Ovarian cancer represents only 3% of malignant tumours in women but the resulting mortality rate for all cancers is very high.
There have recently been reports that ovarian cancer can be detected early using a blood test, similar to the early detection of prostate cancer in men (PSA determination). Like the PSA test, this blood test is controversial and it is not yet certain that it is effective.
Symptoms usually only occur in advanced ovarian cancer
Ovarian cancer does not usually present symptoms. The disease spreads tumour cells into the entire abdominal cavity, which results in an extensive disease pattern at an early stage. The tumour and its secondaries then cannot be completely removed surgically. Although this disease most often occurs in women in their 60s, younger women are also affected. The youngest of my ovarian cancer patients was only 15 years old!
Even young women can be affected by ovarian cancer
Early detection is unfortunately the exception. In most cases, the doctor is led to the correct diagnosis by diffuse symptoms in the stomach area caused by accumulation of fluid, or unexplained pain caused by the tumour growing into the pelvic wall. By this time, the disease is already at an advanced stage.
How can ovarian cancer be detected early?
Any ovary enlargement must, depending on the age of the patient, be investigated via laparoscopy and tissue samples. An experienced gynaecologist will notice this enlargement during the annual examination, either by palpation or by ultrasound.
Women of child-bearing age often have cycle-related cysts. Follicular cysts happen before ovulation, and corpus luteum cysts before periods. This is why cysts should not be investigated immediately, but checked again later. These types of ovary enlargement are known as functional cysts, and usually disappear when the period starts. A check-up (palpation/ultrasound) must therefore be carried out after menstruation to see whether the cysts have disappeared. This happens in about 90% of cases. If it does not, further investigation is essential.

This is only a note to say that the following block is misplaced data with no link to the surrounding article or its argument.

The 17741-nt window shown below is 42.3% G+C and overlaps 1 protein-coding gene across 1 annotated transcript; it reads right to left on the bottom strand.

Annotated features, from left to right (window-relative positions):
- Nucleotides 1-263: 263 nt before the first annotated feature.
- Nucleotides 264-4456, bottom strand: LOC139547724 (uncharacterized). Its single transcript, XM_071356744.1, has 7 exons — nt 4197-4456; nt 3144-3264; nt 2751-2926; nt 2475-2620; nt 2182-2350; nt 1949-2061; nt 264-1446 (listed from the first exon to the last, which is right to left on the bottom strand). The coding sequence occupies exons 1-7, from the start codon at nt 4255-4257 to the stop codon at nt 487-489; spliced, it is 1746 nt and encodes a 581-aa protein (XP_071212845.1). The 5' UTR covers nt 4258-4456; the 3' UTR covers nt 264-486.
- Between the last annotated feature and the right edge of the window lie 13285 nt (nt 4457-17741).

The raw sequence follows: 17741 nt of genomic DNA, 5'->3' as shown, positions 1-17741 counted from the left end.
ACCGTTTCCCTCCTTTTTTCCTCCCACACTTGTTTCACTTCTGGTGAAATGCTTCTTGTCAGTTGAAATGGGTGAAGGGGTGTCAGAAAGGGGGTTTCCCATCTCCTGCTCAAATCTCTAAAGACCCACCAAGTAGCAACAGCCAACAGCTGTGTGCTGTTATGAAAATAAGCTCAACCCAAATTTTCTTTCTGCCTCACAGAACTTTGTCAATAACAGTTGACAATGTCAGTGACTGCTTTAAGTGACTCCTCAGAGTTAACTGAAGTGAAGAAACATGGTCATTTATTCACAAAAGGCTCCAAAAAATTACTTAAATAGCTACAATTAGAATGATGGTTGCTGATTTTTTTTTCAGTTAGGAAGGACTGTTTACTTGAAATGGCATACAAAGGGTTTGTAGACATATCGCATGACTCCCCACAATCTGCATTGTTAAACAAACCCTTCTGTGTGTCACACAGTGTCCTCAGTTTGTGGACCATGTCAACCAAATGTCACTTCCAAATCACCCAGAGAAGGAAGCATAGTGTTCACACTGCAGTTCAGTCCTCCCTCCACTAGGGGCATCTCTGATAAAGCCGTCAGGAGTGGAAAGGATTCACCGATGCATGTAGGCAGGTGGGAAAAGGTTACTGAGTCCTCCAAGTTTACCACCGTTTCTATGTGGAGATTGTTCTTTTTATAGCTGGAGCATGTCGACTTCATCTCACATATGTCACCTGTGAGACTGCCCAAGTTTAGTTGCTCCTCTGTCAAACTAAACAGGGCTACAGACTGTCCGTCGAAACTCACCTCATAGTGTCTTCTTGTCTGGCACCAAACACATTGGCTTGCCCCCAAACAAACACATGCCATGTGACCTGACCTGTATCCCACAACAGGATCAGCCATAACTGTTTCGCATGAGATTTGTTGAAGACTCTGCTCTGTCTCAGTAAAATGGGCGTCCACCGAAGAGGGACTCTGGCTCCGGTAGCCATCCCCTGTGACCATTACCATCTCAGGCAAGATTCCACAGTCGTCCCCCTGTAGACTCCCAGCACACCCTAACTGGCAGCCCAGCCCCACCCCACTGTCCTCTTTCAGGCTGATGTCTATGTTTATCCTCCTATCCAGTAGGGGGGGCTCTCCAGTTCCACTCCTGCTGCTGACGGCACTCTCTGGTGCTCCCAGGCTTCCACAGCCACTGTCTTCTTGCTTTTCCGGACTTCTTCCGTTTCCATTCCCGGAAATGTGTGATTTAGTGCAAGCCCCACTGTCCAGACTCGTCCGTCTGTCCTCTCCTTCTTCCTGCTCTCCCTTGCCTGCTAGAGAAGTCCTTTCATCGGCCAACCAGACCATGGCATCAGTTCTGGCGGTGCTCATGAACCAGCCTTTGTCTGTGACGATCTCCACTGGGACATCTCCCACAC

Non-cystic ovary enlargements that show abnormal content (containing solid and fluid components) must also be investigated in younger women.
Any ovary enlargement in the menopause (after menstruation has stopped) must be investigated!
Insidious: when the cancer originates from the Fallopian tubes
Worryingly, even ovaries that are normal in size and shape can be malignant. In this case, the cancer starts from the Fallopian tubes rather than the ovaries. Malignant cells are flushed into the ovaries and deposited there – just like local metastases! This imitates the clinical picture of ovarian cancer. This form of ovarian cancer is viewed as an offshoot of Fallopian tube cancer and is always detected too late. In my practice, I detected the disease early in two patients when I found a small irregularity of the Fallopian tubes by chance. However, these were highly exceptional cases.
If a woman is having surgery on her lower abdomen and does not want any more children, both Fallopian tubes can be removed as a precautionary measure. This recommendation is becoming increasingly established. According to the Journal of Cancer Research and Clinical Oncology, 2014, Runnebaum et al, ‘it can be assumed “that this small operation can prevent a significant number of ovarian cancers.” After the Fallopian tubes have been removed, hormone production occurs normally. The patient does not experience early menopause, which is what happens when the ovaries are removed due to a tumour. As cancer that begins in the Fallopian tubes is so insidious, I inform all of my patients undergoing abdominal surgery that they can have this operation at the same time.
Article from Dr. med. Reto Stoffel, specialist in gynaecology and obstetrics.